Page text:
Managerial accounting is another branch of accounting that concerns documenting, monitoring, and assisting an organization’s financial planning. Managerial accounting focuses on preparing documentation for the business’s management instead of the public. As a result, managerial accountants must maintain confidentiality because they handle sensitive information. Managerial accountants also often work with managers to help them create budgets. These budgets are critical to helping organizations meet their short and long-term goals.

Managerial accounting also focuses on analyzing past performance to predict how the business will operate and perform in the future.

Tax Accounting

Tax accounting is a critical sub-field of accounting because it helps organizations and individuals alike. Many individuals often find it challenging to pay their taxes properly because the tax system can be intricate and complex. For instance, the progressive tax system changes taxation rates for individuals based on their income. A person’s payable tax amount increases as their income increases. For instance, you might have been paying 15 percent tax when earning $40,000. However, if your income rose to $60,000, you might have to pay 20 percent tax instead.

Likewise, the tax system also has many intricacies that people don’t know. For instance, individuals can often lower their payable tax amount via deductibles and write-offs. Unfortunately, many people often don’t utilize these opportunities and, as a result, pay more tax than they should. Tax accountants help individuals and organizations prevent these problems.

If the taxation system is intricate and challenging for individuals, it’s even more complicated for organizations. Organizations frequently have thousands, if not millions, of financial activities per month. Tax accountants help these organizations sift through their financial records to prepare accurate tax returns. They also help businesses utilize deductibles and write-offs to lower their payable tax amount. In addition, they also help businesses use subsidies and grants to their advantage.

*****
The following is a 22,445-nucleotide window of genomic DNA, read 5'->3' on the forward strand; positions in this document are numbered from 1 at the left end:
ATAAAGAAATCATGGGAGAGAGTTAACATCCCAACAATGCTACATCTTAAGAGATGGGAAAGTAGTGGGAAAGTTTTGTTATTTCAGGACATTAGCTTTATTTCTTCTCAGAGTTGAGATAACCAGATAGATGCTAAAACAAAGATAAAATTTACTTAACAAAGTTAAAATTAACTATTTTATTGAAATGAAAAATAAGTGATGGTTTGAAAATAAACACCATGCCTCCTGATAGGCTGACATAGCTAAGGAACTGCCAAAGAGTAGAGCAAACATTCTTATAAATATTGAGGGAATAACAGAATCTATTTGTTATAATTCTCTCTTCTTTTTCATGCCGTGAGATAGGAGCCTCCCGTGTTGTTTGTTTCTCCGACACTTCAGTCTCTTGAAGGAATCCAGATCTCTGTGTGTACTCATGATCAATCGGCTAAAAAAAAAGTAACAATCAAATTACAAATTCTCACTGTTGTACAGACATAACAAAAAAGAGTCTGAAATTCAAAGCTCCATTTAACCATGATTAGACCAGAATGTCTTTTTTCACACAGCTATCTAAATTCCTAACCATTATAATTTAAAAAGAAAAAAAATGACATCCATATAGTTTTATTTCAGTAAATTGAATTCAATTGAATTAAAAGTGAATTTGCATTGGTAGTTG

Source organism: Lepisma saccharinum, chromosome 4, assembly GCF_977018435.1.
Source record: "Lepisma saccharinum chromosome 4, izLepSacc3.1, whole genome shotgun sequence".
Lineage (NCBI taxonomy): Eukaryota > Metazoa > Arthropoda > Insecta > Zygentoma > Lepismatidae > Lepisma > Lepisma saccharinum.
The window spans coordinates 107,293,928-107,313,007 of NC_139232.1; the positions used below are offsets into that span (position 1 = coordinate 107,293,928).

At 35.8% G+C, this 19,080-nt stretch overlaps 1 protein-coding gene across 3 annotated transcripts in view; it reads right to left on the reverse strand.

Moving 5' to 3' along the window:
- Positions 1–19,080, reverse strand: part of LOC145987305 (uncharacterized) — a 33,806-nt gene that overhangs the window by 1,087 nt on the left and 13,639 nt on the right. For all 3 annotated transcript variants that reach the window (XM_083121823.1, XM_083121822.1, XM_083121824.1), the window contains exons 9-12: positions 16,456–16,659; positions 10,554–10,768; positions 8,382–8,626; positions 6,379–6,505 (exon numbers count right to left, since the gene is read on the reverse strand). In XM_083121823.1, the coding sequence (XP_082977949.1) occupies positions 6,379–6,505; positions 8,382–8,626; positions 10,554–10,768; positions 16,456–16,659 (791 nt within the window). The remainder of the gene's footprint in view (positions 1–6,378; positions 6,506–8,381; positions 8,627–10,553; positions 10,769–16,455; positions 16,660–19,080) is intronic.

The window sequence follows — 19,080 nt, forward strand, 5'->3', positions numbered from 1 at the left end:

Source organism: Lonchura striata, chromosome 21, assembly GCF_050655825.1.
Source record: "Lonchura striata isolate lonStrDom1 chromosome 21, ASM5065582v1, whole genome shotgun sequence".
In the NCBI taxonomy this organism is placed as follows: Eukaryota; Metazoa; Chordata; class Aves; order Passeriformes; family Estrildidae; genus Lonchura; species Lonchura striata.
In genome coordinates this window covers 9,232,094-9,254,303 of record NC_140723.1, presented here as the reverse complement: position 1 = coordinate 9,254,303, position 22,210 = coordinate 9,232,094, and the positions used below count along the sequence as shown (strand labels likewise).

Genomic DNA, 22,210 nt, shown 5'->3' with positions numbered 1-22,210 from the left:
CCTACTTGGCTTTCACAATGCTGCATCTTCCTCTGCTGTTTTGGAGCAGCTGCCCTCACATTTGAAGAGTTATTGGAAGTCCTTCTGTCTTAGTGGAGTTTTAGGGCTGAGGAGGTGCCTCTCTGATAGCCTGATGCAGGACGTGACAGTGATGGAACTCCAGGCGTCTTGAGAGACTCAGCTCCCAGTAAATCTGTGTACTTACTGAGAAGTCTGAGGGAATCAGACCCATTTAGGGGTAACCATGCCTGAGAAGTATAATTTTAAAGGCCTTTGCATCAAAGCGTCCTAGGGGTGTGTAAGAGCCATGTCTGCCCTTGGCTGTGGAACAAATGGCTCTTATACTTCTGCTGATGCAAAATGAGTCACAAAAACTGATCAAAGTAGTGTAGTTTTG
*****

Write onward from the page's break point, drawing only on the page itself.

Forensic Accounting

Forensic accounting focuses on investigating the financial records of businesses and individuals. Many people often wrongly conflate forensic accounting with auditing. However, they’re very different. Forensic accounting requires accountants to identify missing information in financial statements and records. Then, they must recreate this information. Forensic accounting’s goal is to gather documentation and account for transactions in financial statements. Forensic accountants often work with legal experts and teams on cases involving fraud, claims, and disputes.


There are two types of auditing that everyone should know about, internal and external auditing. Internal auditing focuses on determining the effectiveness of an organization’s internal accounting processes. Organizations will usually appoint an internal auditor - typically an organization member - to review the employee departmental responsibilities, approval procedures, and management policies. Internal auditing is beneficial for organizations because it helps them gather crucial feedback to make an organization more profitable and efficient. Qualifications for internal auditors usually vary. An accountant must obtain a Certified Internal Auditor qualification to work as an internal auditor for most publicly-listed companies and governmental agencies.